Post-Change Password

Post-Change Password

At the Post-Change Password extensibility point, Hooks let you execute custom actions after a successful user password change. The action can be initiated by a user for their own password or by a tenant administrator for another user's password. For example, you can send an email to a user to notify them that their password has been changed.

Hooks at this extensibility point are non-blocking (asynchronous), which means the Auth0 pipeline continues to run without waiting for the Hook to finish its execution. Thus, the Hook's outcome does not affect the Auth0 transaction.

The Post-Change Password extensibility point is available for database connections. To learn more, see Database Connections.

To learn about other extensibility points, see Extensibility Points.

Starter code and parameters

When creating a Hook executed at the Post-Change Password extensibility point, you may find the following starter code helpful. Parameters that can be passed into and used by the Hook function are listed at the top of the code sample.

@param {object} user - affected user
@param {string} - user's ID
@param {string} user.username - user's username
@param {string} - user's email
@param {string} user.last_password_reset - date/time the user's password was last changed
@param {object} context - Auth0 context info, such as connection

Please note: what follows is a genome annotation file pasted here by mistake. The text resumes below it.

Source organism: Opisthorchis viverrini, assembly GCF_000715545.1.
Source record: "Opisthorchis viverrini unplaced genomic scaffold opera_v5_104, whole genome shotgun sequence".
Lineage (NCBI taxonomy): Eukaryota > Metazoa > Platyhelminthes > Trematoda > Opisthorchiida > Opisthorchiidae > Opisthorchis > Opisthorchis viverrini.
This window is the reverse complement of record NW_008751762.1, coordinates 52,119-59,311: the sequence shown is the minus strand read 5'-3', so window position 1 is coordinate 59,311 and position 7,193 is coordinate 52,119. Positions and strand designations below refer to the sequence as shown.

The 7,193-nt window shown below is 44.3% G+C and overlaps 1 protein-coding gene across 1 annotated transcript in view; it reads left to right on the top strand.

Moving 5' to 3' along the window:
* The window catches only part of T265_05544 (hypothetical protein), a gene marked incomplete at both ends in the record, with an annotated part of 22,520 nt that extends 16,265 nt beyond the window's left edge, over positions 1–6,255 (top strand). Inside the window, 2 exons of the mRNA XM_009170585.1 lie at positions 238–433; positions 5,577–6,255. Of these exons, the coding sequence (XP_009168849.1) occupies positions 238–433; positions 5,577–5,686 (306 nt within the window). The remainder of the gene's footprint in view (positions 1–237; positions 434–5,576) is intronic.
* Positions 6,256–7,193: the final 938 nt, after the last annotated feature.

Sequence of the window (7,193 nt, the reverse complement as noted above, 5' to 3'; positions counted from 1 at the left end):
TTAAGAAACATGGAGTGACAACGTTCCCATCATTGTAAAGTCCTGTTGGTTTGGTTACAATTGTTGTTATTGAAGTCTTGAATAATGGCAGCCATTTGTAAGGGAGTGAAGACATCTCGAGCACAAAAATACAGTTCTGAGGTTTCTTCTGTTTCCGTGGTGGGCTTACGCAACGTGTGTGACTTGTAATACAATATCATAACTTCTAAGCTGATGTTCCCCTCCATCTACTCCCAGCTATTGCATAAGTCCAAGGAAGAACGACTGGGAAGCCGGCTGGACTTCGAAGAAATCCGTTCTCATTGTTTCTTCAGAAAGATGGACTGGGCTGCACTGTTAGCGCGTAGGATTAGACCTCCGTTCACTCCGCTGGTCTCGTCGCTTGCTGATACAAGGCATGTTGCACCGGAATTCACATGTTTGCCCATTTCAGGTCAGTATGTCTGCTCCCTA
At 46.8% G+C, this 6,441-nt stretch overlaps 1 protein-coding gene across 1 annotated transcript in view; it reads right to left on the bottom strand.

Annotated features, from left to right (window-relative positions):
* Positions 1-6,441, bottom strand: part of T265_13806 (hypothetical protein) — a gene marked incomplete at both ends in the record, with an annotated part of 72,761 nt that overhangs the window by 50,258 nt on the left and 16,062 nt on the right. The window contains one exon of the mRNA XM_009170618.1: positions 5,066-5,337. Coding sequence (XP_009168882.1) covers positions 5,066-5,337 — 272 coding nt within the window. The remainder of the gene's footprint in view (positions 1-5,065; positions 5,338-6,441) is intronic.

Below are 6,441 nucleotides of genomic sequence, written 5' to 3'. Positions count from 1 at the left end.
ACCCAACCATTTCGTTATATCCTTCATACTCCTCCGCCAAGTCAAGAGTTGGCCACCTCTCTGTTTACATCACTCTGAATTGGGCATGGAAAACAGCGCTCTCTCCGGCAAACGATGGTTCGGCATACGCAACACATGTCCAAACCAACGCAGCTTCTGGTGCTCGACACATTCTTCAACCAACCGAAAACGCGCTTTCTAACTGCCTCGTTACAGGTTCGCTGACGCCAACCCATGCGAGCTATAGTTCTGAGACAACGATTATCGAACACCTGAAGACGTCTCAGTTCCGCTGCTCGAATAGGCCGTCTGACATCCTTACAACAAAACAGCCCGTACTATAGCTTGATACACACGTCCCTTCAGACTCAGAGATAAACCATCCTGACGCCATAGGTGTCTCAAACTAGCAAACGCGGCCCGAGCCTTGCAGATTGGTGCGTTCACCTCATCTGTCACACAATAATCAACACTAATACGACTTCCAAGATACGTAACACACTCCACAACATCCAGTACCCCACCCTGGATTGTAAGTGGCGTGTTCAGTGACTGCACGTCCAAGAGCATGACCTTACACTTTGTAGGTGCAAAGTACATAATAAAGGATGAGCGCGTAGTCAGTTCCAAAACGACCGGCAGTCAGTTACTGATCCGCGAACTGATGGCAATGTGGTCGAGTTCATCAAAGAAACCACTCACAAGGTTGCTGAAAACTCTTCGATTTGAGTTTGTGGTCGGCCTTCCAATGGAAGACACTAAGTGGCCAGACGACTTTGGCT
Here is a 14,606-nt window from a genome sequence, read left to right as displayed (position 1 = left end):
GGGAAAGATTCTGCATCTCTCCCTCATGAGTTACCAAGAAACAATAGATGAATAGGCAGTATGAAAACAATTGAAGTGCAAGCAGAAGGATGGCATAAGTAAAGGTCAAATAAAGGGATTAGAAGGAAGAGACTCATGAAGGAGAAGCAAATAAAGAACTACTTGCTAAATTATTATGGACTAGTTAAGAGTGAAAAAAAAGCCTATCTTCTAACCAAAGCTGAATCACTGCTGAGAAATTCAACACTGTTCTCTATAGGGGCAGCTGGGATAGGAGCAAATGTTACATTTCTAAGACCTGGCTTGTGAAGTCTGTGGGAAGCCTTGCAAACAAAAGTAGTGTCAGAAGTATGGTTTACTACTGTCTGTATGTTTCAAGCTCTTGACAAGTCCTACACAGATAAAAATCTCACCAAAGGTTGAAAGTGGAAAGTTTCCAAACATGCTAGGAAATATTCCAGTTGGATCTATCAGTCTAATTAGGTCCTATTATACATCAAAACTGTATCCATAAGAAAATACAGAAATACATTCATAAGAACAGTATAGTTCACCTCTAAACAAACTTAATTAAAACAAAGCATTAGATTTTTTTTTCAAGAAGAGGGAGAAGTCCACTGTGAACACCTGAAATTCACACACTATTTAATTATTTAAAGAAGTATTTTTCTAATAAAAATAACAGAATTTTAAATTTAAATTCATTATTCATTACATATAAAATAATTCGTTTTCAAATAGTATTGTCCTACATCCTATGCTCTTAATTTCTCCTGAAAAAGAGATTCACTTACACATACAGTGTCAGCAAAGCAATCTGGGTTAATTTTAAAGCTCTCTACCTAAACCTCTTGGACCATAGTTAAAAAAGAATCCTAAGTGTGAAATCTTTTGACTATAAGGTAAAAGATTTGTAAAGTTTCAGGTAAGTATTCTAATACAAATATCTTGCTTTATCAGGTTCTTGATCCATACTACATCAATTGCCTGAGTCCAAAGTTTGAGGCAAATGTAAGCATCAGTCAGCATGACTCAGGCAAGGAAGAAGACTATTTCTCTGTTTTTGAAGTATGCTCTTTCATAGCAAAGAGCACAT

@param {object} context.connection - connection info
@param {object} - connection ID
@param {object} - connection name
@param {object} context.connection.tenant - connection tenant
@param {object} context.webtask - Hook (webtask) context
@param {function} cb - function (error)

module.exports = function (user, context, cb) {
  // Perform any asynchronous actions, e.g. send notification to Slack.

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Default response

Hooks executed at the Post-Change Password extensibility point ignore any response object. If an error is returned, a tenant log entry is created, but this does not affect the Auth0 transaction.

Starter code response

Once you've customized the starter code, you can test the Hook using the Runner embedded in the Hook Editor. The Runner simulates a call to the Hook with the appropriate body and response.

When you run a Hook based on the starter code, the response object is:

  "user": {
    "id": "abc123",
    "username": "user1",
    "email": "",
    "last_password_reset": "2019-02-27T14:14:29.206Z"
  "context": {
    "connection": {
      "id": "con_xxxxxxxxxxxxxxxx",
      "name": "Username-Password-Authentication",
      "tenant": "my-tenant"

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Sample script: Send a notification email upon password change

In this example, we use a Hook to have SendGrid send a notification email to the user upon password change.

module.exports = function (user, context, cb) {

  const request = require('request');
  const sendgridApiKey = context.webtask.secrets.SENDGRID_API_KEY;

    url: '',
    headers: {
      'Authorization': 'Bearer ' + sendgridApiKey
    json: {
      personalizations: [{
        to: [{
      from: {
        email: ''
      subject: 'Your password was changed',
      content: [{
        type: 'text/plain',
        value: 'The password for your ' + + ' account ' + + ' was recently changed.'
  }, function (err, resp, body) {
    if (err || resp.statusCode !== 202) {
      return cb(err || new Error(body.errors[0].message));


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